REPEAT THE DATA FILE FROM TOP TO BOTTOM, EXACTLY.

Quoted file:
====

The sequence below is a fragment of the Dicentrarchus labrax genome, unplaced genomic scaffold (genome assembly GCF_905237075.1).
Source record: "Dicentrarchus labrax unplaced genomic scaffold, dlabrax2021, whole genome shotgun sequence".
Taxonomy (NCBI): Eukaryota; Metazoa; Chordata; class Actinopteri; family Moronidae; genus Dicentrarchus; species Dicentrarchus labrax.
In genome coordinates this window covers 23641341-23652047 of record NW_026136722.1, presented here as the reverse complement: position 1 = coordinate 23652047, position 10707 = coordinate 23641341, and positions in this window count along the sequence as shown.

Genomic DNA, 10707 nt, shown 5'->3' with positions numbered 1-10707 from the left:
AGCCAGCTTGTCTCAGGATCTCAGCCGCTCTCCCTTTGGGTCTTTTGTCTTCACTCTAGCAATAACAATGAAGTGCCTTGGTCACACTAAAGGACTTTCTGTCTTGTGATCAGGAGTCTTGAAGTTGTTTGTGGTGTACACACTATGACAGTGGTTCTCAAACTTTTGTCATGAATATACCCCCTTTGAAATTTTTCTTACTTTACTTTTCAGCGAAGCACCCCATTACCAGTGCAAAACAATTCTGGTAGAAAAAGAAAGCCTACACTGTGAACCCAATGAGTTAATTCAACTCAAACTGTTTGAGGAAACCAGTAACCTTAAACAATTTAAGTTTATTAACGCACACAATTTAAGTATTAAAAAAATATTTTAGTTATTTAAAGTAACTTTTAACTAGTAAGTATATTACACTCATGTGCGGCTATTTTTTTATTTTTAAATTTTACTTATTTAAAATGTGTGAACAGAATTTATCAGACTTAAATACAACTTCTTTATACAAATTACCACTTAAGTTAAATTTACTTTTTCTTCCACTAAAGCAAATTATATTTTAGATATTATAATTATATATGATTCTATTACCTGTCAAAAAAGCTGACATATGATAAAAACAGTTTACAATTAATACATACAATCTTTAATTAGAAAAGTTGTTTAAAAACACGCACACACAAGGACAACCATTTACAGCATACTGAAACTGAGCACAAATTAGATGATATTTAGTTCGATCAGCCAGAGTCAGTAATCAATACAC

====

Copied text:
The sequence below is a fragment of the Dicentrarchus labrax genome, unplaced genomic scaffold (genome assembly GCF_905237075.1).
Source record: "Dicentrarchus labrax unplaced genomic scaffold, dlabrax2021, whole genome shotgun sequence".
Taxonomy (NCBI): Eukaryota; Metazoa; Chordata; class Actinopteri; family Moronidae; genus Dicentrarchus; species Dicentrarchus labrax.
In genome coordinates this window covers 23641341-23652047 of record NW_026136722.1, presented here as the reverse complement: position 1 = coordinate 23652047, position 10707 = coordinate 23641341, and positions in this window count along the sequence as shown.

Genomic DNA, 10707 nt, shown 5'->3' with positions numbered 1-10707 from the left:
AGCCAGCTTGTCTCAGGATCTCAGCCGCTCTCCCTTTGGGTCTTTTGTCTTCACTCTAGCAATAACAATGAAGTGCCTTGGTCACACTAAAGGACTTTCTGTCTTGTGATCAGGAGTCTTGAAGTTGTTTGTGGTGTACACACTATGACAGTGGTTCTCAAACTTTTGTCATGAATATACCCCCTTTGAAATTTTTCTTACTTTACTTTTCAGCGAAGCACCCCATTACCAGTGCAAAACAATTCTGGTAGAAAAAGAAAGCCTACACTGTGAACCCAATGAGTTAATTCAACTCAAACTGTTTGAGGAAACCAGTAACCTTAAACAATTTAAGTTTATTAACGCACACAATTTAAGTATTAAAAAAATATTTTAGTTATTTAAAGTAACTTTTAACTAGTAAGTATATTACACTCATGTGCGGCTATTTTTTTATTTTTAAATTTTACTTATTTAAAATGTGTGAACAGAATTTATCAGACTTAAATACAACTTCTTTATACAAATTACCACTTAAGTTAAATTTACTTTTTCTTCCACTAAAGCAAATTATATTTTAGATATTATAATTATATATGATTCTATTACCTGTCAAAAAAGCTGACATATGATAAAAACAGTTTACAATTAATACATACAATCTTTAATTAGAAAAGTTGTTTAAAAACACGCACACACAAGGACAACCATTTACAGCATACTGAAACTGAGCACAAATTAGATGATATTTAGTTCGATCAGCCAGAGTCAGTAATCAATACAC